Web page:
The Design and Technology Department aims to create an environment that will support the academic and personal development of each student. This is achieved through the continual development and delivery of an exciting curriculum that enables all students to achieve their potential. We also have good links with the community and industry including Surrey SATRO, Sainsbury’s, FutureChef Programme, The Design Council etc.
A number of competitions take place annually; we use industrialists as much as possible to demonstrate and enhance the lessons; we also run a number of trips involving various aspects of technology.
The Curriculum area is housed in well-equipped and well-maintained facilities consisting of two workshops, one plastics’ workshop / graphics room and a further graphics’ room, two food technology rooms and two textiles’ rooms, one computer pod housing ten computers. CAM is a major focus and the department make good use of a laser cutter, six CAD/CAM sewing machines. The department is also equipped with an industry standard laser cutter that allows students to create complex designs in a variety of materials.
A level Product Design
A level Product Design is for those who are interested in designing the products of the future and pursuing a design based career. It is for those who enjoy sketching, drawing, being creative, working with a range of materials, manufacturing 3D products and carrying out practical tasks. It amalgamates a practical approach with the relevant theory required to understand, refine and construct innovative and diverse products. We encourage students to embrace new technologies and take risks with their design work. Product Design is a well-respected subject and helps students develops many of the transferable/soft skills Universities, Employers and Colleges are looking for.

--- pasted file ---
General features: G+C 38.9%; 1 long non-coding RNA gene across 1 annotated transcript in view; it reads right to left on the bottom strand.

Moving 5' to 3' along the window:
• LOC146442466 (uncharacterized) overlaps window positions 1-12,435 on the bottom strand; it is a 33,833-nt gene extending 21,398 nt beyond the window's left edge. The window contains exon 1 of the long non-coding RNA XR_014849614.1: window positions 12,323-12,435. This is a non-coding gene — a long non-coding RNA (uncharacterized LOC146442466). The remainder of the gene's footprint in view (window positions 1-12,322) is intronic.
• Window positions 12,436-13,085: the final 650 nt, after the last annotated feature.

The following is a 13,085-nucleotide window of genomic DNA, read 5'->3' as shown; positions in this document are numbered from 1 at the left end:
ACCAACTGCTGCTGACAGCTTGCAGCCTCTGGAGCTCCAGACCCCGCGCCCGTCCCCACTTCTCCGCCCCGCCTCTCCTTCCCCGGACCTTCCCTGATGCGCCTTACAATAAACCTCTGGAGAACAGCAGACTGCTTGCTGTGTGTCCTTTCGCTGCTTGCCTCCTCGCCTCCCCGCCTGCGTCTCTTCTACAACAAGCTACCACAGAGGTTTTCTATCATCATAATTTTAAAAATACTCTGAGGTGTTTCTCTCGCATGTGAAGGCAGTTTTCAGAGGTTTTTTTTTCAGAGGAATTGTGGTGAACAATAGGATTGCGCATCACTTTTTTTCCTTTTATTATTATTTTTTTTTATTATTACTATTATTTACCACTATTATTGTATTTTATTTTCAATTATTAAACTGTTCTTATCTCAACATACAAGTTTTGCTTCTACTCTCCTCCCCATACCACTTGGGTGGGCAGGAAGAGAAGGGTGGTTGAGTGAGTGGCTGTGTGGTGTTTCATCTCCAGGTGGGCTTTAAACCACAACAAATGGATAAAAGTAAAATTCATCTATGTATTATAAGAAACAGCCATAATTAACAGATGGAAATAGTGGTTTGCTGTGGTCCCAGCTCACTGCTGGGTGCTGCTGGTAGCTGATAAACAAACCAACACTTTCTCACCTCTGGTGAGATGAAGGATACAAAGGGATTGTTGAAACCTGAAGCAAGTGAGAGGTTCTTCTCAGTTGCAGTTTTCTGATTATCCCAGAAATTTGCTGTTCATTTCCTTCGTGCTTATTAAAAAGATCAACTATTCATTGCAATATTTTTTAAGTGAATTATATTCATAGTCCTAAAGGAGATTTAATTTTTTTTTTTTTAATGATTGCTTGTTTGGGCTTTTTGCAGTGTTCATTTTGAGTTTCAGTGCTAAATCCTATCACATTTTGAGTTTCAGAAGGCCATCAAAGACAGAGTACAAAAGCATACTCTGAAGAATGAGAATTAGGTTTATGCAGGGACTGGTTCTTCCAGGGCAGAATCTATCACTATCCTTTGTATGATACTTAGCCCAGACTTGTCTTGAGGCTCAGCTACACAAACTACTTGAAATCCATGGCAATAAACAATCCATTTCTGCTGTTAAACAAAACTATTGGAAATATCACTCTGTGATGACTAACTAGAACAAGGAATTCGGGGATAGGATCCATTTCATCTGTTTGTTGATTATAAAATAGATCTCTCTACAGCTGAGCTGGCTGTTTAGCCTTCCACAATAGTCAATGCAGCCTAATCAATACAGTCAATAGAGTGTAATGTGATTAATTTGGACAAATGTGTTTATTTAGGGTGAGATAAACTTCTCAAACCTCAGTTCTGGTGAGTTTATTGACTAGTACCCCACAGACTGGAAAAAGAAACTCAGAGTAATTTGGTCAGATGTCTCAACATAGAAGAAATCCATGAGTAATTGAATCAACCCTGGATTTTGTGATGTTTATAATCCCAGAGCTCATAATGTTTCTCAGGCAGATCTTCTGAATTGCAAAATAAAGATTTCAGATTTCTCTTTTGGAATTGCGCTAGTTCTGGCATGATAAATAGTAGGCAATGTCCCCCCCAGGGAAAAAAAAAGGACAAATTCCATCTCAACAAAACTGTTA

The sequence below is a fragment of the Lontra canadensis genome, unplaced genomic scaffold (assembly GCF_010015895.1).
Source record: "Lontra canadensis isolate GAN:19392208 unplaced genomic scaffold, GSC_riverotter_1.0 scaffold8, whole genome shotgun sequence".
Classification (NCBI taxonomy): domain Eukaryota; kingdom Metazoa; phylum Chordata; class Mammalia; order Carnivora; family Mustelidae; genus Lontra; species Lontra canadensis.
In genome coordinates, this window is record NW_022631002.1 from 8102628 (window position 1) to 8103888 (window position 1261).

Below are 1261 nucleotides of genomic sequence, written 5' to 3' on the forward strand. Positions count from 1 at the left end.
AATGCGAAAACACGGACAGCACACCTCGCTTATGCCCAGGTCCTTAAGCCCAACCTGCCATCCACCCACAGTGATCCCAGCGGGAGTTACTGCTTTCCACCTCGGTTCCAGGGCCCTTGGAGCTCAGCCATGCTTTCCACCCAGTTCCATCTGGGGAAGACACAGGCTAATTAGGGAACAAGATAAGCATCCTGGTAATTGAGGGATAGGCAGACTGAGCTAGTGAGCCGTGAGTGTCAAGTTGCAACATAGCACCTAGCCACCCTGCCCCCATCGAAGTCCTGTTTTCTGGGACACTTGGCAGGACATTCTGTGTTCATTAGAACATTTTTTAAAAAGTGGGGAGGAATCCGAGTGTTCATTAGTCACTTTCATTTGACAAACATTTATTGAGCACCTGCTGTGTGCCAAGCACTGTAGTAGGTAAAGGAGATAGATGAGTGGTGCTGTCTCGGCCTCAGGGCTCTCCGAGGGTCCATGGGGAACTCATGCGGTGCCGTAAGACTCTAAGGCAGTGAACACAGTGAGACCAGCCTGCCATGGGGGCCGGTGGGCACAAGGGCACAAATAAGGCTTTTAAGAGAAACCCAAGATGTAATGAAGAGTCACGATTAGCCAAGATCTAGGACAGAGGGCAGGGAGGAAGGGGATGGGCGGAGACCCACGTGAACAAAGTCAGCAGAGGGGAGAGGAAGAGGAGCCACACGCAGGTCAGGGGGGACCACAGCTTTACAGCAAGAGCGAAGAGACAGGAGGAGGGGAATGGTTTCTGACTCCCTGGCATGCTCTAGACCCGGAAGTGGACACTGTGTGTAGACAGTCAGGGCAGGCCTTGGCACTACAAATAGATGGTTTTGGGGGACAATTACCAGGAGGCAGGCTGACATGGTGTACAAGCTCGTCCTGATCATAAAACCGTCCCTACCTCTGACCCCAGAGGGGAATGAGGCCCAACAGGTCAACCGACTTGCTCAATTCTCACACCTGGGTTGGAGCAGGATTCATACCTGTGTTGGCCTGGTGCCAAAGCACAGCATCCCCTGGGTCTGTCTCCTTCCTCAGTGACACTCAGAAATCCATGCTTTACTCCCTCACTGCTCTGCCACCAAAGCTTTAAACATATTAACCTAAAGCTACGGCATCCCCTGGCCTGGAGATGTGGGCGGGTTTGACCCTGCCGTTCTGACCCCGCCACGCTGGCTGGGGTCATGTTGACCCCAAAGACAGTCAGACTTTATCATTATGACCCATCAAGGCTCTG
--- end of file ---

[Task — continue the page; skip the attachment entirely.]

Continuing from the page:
You will design and make a prototype based on a context released by the AQA exam board. These range from designing using natural forms to educational products. You will also be expected to study a range of theory topics from both Resistant Materials and Graphics (these will provide the basis of the knowledge required for the AS exam).
You will also learn about the ‘designed’ world around you, and how everything has been created with a purpose, function and user in mind, even the simplest of products
|Link to course specification|
The course is assessed through two examinations and a substantial design and make task. Both examinations are 25% of the overall A level and are 2 hours in length. The design and make task is 50% of the overall A level and should take in the region of 45 hours.
Studying Product Design naturally leads to ways of extending learning outside of the classroom. Students are encouraged to conduct primary research and experience products and events firsthand. In Year 12 students visit Ikea independently to carry out research that will inform their lighting design task. Students in Year 13 carry out their own research specific to their project. This has included trips to the local forge, attending ‘Bikefest’ at the NEC, working with and finding a business client and visiting the local Sea Scout Centre to find out about and test canoes. Allied to this, we offer a trip to the renowned Design Museum in London and support entries into national competitions.